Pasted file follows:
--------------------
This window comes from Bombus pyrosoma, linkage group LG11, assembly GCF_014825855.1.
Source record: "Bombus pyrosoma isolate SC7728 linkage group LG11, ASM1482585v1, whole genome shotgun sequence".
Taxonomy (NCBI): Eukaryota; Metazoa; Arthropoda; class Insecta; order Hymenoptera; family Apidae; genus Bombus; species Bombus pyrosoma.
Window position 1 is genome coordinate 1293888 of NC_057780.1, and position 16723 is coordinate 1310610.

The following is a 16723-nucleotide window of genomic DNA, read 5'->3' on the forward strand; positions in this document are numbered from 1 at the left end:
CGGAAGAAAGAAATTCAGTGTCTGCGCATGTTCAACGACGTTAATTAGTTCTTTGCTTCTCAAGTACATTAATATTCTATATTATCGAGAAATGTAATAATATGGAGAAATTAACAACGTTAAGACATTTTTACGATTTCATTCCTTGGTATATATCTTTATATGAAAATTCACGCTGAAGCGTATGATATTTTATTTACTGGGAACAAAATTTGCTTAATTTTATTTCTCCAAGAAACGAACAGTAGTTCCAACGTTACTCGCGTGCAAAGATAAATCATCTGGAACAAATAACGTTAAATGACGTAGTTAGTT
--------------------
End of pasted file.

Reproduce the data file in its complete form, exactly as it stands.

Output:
This window comes from Bombus pyrosoma, linkage group LG11, assembly GCF_014825855.1.
Source record: "Bombus pyrosoma isolate SC7728 linkage group LG11, ASM1482585v1, whole genome shotgun sequence".
Taxonomy (NCBI): Eukaryota; Metazoa; Arthropoda; class Insecta; order Hymenoptera; family Apidae; genus Bombus; species Bombus pyrosoma.
Window position 1 is genome coordinate 1293888 of NC_057780.1, and position 16723 is coordinate 1310610.

The following is a 16723-nucleotide window of genomic DNA, read 5'->3' on the forward strand; positions in this document are numbered from 1 at the left end:
CGGAAGAAAGAAATTCAGTGTCTGCGCATGTTCAACGACGTTAATTAGTTCTTTGCTTCTCAAGTACATTAATATTCTATATTATCGAGAAATGTAATAATATGGAGAAATTAACAACGTTAAGACATTTTTACGATTTCATTCCTTGGTATATATCTTTATATGAAAATTCACGCTGAAGCGTATGATATTTTATTTACTGGGAACAAAATTTGCTTAATTTTATTTCTCCAAGAAACGAACAGTAGTTCCAACGTTACTCGCGTGCAAAGATAAATCATCTGGAACAAATAACGTTAAATGACGTAGTTAGTT